Keywords

Bone structure Cross-sectional area CT imaging Global compactness ImageJ macro 

Introduction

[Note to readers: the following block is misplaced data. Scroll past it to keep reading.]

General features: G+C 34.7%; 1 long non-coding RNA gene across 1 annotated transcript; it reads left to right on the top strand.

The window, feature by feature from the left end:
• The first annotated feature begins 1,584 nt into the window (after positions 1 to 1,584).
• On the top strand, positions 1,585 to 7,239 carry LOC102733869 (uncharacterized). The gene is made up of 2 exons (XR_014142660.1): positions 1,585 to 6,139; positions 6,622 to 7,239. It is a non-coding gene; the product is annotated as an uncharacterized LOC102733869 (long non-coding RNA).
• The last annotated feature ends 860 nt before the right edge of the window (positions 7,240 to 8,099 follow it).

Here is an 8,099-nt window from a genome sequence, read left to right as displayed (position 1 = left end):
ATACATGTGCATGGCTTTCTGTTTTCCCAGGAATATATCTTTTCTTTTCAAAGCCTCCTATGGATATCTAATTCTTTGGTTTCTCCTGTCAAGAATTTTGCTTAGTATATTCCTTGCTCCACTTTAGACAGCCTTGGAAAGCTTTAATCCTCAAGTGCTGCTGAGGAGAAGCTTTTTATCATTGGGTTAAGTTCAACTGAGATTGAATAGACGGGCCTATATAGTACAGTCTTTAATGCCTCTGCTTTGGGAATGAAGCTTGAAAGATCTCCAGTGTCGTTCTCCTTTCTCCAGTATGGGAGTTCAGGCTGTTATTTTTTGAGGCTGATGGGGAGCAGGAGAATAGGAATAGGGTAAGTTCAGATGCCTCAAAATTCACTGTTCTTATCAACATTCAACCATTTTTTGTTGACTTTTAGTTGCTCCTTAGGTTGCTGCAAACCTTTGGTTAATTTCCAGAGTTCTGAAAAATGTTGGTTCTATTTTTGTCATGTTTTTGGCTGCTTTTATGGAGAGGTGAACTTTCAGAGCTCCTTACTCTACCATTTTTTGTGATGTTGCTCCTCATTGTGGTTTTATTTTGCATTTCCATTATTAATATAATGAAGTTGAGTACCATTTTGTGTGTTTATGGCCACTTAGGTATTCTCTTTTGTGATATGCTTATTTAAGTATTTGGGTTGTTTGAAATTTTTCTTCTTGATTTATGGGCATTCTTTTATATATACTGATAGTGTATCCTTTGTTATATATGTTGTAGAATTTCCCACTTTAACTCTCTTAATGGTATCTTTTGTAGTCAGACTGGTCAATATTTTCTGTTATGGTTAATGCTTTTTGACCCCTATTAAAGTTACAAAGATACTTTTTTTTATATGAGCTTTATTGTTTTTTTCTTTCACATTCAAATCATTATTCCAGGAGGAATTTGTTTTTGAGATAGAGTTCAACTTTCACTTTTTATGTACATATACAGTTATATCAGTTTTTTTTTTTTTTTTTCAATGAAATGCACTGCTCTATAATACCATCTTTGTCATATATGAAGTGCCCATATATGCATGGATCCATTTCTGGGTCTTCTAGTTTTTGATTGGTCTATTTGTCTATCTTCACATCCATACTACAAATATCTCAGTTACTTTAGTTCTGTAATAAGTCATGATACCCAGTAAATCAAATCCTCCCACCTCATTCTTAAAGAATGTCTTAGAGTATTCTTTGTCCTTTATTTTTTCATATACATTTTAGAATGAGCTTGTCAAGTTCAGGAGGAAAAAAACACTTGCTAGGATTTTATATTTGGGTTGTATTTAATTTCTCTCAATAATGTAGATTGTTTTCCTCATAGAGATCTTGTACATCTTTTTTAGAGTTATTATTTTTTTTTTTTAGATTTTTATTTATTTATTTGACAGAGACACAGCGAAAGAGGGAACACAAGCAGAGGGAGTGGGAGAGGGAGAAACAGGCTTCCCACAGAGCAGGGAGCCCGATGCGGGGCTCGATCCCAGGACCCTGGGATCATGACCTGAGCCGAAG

Assessing the inner structure of bones is a critical aspect of many analyses dealing with the phenotype of animals with an ossified skeleton. Indeed, quantifying the repartition of bone tissue within skeletal elements has been for instance employed for functional anatomy (e.g., Houssaye and Botton-Divet 2018) (palaeo) biology and (palaeo) ecology (e.g., Laurin et al. 2004), or taxonomy (Amson et al. 2015) studies. While the first analyses quantifying bone structure used physical sections (e.g., Quekett 1849), which were hence limited to a particular region of the studied bone, the popularization of Computed tomography (CT) allowed for the anatomy of whole skeletal elements to be studied. Given that CT-scans are routinely reconstructed as a stack of two-dimensional (2D) images, several methods involve a slice-by-slice approach to quantify bone structure along an anatomical axis of the studied skeletal element. Such an approach is for instance implemented in the plugin BoneJ (Doube et al. 2010), for ImageJ (Schneider et al. 2012). The ‘Slice geometry’ routine of this plugin performs measurements (e.g., cross-sectional area, second moment of area around major and minor axes, maximum thickness in 2D) on all foreground pixels of the studied slices. The commonly acquired parameter referred to as global compactness (Cg), or ratio of cross-sectional area occupied by bone divided by whole cross-sectional area is not acquired by the latter routine. This parameter, along with the 3D equivalent referred to as bone fraction (BV.TV), have been shown to preponderantly explain the mechanical properties of bones (Musy et al. 2017) and are clearly associated with evolutionary adaptations (de Buffrénil et al. 2010). These parameters are hence routinely acquired in various studies dealing with bone structure function (e.g., Ryan and Ketcham 2002) and more generally lifestyle (e.g., Laurin et al. 2004). The acquisition of these parameters requires the definition of a region of interest. In 2D, this often corresponds to the total cross-sectional area (Tt.Ar), i.e., a selection encompassing the skeletal element and the internal vacuities it comprises. Such a selection is not trivial in some cases, in particular when porosity connects the area corresponding to the exterior of the bone to large internal vacuity (see Methods S1 in Supplementary Material 3). For this purpose, previous studies have resorted to manually or automatically segmenting the skeletal element with other (commercial, closed-source) softwares (Behrooz et al. 2017; Gross et al. 2014; Houssaye et al. 2018). It is noteworthy that the free but closed-source software Bone Profiler (Girondot and Laurin 2003), implements an automatic global compactness acquisition. But the latter is restricted to acquiring parameters for single sections, and large porosity linking the outside of the bone to its internal vacuities, if present, will bias the output.